Concerned that a career in national security isn't on the Top 10 jobs list of today's best students, area defense industry companies are teaming with area college leaders to attract new young talent.
Organizers of the National Security Scholarship Program hope to ease what they see as a work force shortage of qualified applicants for national security jobs in government and with defense contractors.
Scholarship recipients will get money, internships and quick national security clearances upon graduation.
Maryland defense contractors have chipped in nearly $60,000 and plans are to raise $100,000 in a year. Program officials hope to place 10 interns this summer.
The scholarships will be available to students at the nine participating colleges in the Independent College Fund of Maryland, which raises money from the business community for private colleges, mainly for student financial aid.
"There is a dearth of talent in the national security field in Maryland," said Mark J. Gerencser, founder of the scholarship program and a vice president at Booz Allen & Hamilton. "What was clear to me was that we needed a mechanism that would maybe create a renewed interest in trying to do things for our nation."
Gerencser said presidents of the nine colleges have agreed to spread the word about opportunities in the field.
"We thought they could create a buzz about careers in national security," he said.
Gordon Adams, a professor of international studies at George Washington University and its director of security studies, called the effort unique.
"There seems to be an intellectual retrenchment among undergraduates about the rest of the world, a decline in curiosity about the world since the Cold War ended," said Adams. College security studies programs have seen declining enrollments over the past few years, he said.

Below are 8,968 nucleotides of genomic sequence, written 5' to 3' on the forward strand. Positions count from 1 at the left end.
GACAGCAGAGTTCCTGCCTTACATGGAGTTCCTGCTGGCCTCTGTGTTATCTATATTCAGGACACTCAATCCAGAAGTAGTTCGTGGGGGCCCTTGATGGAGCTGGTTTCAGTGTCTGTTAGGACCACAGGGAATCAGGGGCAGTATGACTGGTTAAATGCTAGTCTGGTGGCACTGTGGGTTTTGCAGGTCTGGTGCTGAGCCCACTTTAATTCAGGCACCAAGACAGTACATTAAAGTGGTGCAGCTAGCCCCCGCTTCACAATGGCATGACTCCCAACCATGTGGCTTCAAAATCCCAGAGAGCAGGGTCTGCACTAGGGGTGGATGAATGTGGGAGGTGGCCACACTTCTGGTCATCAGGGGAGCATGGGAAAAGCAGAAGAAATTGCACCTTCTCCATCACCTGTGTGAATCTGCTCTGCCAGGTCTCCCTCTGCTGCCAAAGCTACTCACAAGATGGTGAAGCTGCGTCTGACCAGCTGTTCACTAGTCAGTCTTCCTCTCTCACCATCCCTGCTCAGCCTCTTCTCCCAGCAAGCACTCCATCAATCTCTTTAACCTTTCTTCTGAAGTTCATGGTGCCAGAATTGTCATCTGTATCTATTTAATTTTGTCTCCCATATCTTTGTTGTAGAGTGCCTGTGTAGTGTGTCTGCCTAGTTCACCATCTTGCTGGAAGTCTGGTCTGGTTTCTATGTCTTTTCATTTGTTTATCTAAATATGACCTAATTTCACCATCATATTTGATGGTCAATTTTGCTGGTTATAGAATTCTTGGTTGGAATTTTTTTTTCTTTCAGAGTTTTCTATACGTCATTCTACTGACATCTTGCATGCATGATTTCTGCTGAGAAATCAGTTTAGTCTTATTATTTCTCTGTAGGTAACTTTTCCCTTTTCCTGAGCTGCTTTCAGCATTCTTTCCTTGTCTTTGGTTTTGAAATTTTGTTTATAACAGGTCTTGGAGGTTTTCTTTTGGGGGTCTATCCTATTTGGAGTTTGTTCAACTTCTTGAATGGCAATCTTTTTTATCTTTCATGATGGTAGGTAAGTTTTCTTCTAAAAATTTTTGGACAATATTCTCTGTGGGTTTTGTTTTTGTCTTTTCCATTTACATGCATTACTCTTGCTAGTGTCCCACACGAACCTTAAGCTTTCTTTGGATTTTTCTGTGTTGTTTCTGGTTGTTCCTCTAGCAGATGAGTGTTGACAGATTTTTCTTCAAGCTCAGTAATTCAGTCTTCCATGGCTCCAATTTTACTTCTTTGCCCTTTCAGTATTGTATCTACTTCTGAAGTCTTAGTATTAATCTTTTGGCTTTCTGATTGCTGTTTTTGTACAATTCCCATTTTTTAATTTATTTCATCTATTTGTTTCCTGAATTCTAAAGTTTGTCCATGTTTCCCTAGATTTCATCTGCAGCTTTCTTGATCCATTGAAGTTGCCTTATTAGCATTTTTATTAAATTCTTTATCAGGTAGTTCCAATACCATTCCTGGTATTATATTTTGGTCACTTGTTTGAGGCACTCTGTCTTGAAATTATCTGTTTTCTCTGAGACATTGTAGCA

"The real issue is that we're facing more complex challenges than we faced in the Cold War. There's a crying need for people who can learn Farsi, who can speak Chinese," he said.
Scholarship program organizers say they hope to attract engineering, science, law, math and economic students, as well as language majors.
Rep. Robert L. Ehrlich Jr. praised the Security Scholarship Program yesterday at a meeting of the Baltimore-Washington International Airport Business Partnership.
"The whole idea is to locate kids early on while they're in college and to get them internships at defense contractors," Ehrlich said. "It's a skilled work force need."
Under the proposed scholarship guidelines, applicants must have at least a 3.0 grade-point average, a declared major, be a U.S. citizen and have completed 60 credit hours of study. Another, less tangible requirement is "a respect for ethical morals and values."
A draft brochure for the program tells applicants they "will be processed for a Top Secret security clearance which will permit you to actively engage in meaningful work."
"There is difficulty getting good people, not just good students but people who are able to undergo a security clearance investigation and get their clearance," said Townsend Hoen, a senior fellow with the Independent College Fund of Maryland who worked with Gerencser on developing the scholarship. "It's not always easy to do, even with someone who's a good student."
Selected students will receive $10,000 -- $5,000 each in their junior and senior years -- and will be encouraged, though not required, to make a two-year commitment to working in national security. The recipients will have paid summer internships at a participating defense contracting firm or the National Security Agency.
Interns will be placed at firms that have donated $10,000 or more to the scholarship fund. In addition to Booz Allen & Hamilton, top contributors include Allied-Signal, Bell Atlantic, Lockheed Martin and Raytheon.
"The expectation is that upon graduation, all the background investigations would have been completed and the young man or woman would receive clearance and, therefore, go to work on classified contracts immediately," Hoen said.
A board, consisting of the top contributors to the scholarship fund and academic representatives, will meet for the first time in October. Hoen said the nine colleges will nominate students for scholarship consideration.
"It's our hope," Hoen said, "to be able to get at least one student from each of the nine colleges, depending on how much money we have to spread around."
Pub Date: 9/15/99